Those who favor prescribing statins for all argue that studies, in fact, show the drugs save lives. They project that putting the healthy majority on statins will prevent 475,000 heart events annually. But as the Cochrane Review noted in its report, all of studies showing that statins save lives were funded by the pharmaceutical industry, except for one. As we've discussed in the past, those studies stretch the numbers to make it look like statins do far more good than they actually do. In fact, on close analysis, one of the more significant industry-sponsored studies reveals that Lipitor only prevents one heart attack per 100 users.
Advocates of the new guidelines sing about how cheap the drugs are--some brands as little as 50 cents a day for the consumer--so why not put everyone on them? Study director Michael Pencina of Duke University says that in the end, the cost of taking statins for a lifetime is less than the cost of treating heart attacks. But the small outlay of cash on the part of consumers would add up to huge profits for the pharmaceutical companies, bringing in an extra $2 to $6.6 billion in revenue annually. And let's keep in mind that there are serious side effects associated with statins.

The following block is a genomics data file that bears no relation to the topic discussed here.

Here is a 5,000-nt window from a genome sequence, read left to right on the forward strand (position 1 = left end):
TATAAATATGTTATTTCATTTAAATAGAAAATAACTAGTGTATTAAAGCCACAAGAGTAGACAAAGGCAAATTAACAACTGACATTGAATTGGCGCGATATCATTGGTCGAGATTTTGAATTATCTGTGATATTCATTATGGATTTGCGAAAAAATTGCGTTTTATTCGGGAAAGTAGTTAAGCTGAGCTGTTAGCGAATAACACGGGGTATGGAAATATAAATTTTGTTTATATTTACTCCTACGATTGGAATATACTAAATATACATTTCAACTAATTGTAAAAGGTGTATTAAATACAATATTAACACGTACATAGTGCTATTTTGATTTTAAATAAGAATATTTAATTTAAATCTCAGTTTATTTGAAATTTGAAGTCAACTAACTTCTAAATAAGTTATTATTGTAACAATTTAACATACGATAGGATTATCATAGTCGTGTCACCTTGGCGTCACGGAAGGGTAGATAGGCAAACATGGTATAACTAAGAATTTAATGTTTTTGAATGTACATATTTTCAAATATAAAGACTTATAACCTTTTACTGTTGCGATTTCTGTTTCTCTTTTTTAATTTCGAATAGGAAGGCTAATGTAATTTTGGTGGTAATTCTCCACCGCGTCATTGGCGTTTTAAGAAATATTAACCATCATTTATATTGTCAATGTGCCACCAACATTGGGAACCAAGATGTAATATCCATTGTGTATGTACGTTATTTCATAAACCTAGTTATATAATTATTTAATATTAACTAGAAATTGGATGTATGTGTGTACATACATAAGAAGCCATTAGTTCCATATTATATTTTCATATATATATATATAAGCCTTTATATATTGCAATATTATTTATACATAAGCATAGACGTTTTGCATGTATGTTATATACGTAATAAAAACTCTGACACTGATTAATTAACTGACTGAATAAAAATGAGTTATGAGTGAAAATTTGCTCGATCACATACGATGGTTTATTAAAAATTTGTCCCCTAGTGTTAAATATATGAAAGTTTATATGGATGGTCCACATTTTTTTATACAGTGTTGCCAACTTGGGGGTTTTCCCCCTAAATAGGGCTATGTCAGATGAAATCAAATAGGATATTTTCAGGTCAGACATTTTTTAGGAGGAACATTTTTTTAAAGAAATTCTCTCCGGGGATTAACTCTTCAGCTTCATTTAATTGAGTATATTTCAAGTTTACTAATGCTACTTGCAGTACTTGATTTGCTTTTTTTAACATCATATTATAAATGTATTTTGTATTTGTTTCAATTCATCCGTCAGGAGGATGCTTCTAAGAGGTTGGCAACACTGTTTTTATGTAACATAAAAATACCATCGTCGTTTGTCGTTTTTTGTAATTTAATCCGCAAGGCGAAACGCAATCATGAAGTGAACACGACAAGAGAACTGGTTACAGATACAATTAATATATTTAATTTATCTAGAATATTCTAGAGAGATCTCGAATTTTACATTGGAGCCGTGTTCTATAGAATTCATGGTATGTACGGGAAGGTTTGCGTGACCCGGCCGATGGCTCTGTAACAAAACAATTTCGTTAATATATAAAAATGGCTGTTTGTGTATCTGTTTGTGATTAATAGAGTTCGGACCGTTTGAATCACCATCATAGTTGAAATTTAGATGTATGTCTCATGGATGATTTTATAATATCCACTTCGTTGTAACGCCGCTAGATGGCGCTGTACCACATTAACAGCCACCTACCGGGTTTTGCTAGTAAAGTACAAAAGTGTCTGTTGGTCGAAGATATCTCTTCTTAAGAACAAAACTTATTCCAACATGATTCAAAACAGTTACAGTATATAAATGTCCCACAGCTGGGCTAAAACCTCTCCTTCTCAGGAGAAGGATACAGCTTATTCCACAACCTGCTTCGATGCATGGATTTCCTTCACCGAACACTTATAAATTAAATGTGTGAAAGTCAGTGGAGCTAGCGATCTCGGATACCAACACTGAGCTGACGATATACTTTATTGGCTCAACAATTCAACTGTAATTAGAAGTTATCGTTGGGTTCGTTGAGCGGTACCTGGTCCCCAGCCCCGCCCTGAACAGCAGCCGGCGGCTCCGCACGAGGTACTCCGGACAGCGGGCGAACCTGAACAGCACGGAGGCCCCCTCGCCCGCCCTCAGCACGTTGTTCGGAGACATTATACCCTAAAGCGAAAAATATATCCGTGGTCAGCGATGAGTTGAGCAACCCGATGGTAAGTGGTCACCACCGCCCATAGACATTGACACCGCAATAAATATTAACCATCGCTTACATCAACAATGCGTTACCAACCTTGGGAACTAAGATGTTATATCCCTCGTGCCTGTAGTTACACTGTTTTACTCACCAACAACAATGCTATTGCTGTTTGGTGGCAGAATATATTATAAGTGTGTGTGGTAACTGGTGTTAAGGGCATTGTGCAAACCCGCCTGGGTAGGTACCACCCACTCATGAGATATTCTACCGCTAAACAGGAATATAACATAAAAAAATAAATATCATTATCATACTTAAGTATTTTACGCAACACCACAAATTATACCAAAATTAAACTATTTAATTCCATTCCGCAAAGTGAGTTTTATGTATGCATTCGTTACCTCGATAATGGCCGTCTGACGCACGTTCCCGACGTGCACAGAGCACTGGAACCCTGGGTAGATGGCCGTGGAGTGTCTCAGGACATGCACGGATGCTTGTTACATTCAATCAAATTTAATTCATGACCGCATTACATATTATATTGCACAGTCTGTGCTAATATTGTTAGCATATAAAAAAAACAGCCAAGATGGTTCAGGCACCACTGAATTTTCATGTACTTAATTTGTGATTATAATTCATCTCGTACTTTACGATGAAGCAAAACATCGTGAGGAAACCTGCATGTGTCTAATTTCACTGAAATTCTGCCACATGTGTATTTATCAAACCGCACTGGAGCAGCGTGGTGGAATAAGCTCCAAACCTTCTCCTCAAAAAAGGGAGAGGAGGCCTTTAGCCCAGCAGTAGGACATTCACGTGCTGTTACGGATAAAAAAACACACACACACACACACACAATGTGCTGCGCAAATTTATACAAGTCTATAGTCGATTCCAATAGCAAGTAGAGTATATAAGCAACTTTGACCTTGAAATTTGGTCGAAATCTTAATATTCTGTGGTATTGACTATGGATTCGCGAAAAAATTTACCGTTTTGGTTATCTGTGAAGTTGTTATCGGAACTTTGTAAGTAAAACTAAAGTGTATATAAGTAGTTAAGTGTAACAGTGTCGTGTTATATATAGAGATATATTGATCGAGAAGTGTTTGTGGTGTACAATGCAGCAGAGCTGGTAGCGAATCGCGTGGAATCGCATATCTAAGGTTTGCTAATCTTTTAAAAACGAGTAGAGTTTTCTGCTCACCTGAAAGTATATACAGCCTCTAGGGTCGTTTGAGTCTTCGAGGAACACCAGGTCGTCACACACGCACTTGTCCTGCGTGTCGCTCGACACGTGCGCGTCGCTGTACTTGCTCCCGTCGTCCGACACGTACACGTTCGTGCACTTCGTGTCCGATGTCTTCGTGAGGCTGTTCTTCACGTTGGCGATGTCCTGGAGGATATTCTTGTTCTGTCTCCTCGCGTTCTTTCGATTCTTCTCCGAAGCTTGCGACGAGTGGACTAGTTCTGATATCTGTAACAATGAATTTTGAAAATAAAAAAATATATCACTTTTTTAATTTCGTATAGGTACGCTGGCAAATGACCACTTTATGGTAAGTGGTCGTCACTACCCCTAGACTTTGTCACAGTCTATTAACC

At least not all in the medical community is rallying behind the recommendations. In fact, there's been a lot of criticism. An article in the Harvard Lancet by cardiologist Dr. Paul M. Ridker and epidemiologist Dr. Nancy Cook stated that the risk calculator could be overstating risk by as much as 150 percent.3 "Miscalibration to this extent should be reconciled and addressed before these new prediction models are widely implemented," they wrote. "If real, such systematic overestimation of risk will lead to considerable over-prescription."